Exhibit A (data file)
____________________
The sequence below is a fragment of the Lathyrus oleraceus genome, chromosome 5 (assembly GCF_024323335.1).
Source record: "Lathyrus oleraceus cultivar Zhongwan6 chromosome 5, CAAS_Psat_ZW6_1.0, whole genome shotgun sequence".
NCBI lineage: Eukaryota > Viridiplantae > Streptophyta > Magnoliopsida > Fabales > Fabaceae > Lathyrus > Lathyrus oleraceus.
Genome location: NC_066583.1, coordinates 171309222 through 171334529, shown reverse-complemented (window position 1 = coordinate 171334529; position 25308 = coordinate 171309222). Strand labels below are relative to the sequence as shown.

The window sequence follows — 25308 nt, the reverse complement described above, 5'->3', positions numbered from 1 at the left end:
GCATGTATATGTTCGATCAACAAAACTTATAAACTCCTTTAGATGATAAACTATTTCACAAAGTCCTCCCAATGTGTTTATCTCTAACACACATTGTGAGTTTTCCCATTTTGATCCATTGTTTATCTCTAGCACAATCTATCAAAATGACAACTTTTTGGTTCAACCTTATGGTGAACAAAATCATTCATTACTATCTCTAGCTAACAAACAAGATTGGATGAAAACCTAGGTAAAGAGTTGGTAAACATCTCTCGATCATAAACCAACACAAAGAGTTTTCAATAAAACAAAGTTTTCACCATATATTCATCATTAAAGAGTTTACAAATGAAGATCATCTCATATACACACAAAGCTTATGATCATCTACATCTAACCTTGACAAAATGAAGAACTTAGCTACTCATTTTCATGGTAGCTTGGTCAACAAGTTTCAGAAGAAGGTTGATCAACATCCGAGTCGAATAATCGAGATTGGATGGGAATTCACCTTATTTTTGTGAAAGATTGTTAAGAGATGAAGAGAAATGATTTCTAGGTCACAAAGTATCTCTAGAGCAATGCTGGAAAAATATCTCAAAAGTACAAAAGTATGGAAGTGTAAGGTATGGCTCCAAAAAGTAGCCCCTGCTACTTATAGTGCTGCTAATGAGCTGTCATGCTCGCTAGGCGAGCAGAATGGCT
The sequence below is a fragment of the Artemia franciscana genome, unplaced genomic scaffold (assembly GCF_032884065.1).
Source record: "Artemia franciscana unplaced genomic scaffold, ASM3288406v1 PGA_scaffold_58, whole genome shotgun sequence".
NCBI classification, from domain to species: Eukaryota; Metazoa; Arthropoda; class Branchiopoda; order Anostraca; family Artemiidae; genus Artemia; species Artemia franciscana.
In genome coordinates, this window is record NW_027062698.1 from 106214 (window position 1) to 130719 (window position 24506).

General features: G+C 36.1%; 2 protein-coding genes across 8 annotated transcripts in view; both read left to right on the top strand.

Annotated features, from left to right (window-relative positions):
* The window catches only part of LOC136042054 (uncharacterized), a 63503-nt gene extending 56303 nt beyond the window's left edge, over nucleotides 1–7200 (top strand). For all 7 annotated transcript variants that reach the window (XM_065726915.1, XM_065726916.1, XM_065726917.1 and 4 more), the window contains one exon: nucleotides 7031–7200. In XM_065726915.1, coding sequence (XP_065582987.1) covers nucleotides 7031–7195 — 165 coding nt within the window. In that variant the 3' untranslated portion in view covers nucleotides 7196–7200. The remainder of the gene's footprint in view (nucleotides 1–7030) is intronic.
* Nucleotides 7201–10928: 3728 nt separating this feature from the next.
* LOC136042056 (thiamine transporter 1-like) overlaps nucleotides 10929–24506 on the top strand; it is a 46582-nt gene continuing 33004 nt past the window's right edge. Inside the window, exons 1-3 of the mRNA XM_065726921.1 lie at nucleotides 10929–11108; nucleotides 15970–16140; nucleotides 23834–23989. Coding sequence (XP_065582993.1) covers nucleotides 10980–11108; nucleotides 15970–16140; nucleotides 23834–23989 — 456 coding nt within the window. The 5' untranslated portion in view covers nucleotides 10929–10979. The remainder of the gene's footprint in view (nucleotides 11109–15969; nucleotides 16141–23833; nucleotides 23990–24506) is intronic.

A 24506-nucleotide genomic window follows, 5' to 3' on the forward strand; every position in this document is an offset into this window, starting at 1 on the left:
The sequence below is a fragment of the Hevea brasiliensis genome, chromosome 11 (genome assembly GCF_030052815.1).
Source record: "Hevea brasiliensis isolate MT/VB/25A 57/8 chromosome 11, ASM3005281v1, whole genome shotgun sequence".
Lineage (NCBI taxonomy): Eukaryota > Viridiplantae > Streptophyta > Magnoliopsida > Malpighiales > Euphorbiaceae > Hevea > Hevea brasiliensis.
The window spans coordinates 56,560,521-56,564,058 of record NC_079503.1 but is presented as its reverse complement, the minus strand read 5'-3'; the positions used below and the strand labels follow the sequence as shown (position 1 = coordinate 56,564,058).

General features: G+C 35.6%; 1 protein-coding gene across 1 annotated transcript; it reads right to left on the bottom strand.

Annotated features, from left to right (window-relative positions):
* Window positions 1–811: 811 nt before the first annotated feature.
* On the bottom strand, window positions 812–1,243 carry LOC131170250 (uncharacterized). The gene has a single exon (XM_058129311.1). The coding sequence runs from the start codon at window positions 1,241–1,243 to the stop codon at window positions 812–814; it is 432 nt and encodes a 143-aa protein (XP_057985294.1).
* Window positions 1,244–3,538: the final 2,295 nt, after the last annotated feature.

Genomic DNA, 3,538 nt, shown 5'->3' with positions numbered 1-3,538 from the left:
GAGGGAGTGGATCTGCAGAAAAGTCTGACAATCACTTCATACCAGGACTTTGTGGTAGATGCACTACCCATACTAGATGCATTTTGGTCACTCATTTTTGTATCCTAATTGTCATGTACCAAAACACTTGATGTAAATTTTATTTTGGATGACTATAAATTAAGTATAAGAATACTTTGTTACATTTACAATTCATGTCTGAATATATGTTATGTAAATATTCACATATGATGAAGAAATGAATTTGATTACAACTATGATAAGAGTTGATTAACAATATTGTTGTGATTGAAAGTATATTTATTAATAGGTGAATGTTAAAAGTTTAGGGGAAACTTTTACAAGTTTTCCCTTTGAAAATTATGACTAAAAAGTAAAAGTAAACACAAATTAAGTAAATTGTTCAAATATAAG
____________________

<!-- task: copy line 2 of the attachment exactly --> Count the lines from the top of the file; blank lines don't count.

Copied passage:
Source record: "Lathyrus oleraceus cultivar Zhongwan6 chromosome 5, CAAS_Psat_ZW6_1.0, whole genome shotgun sequence".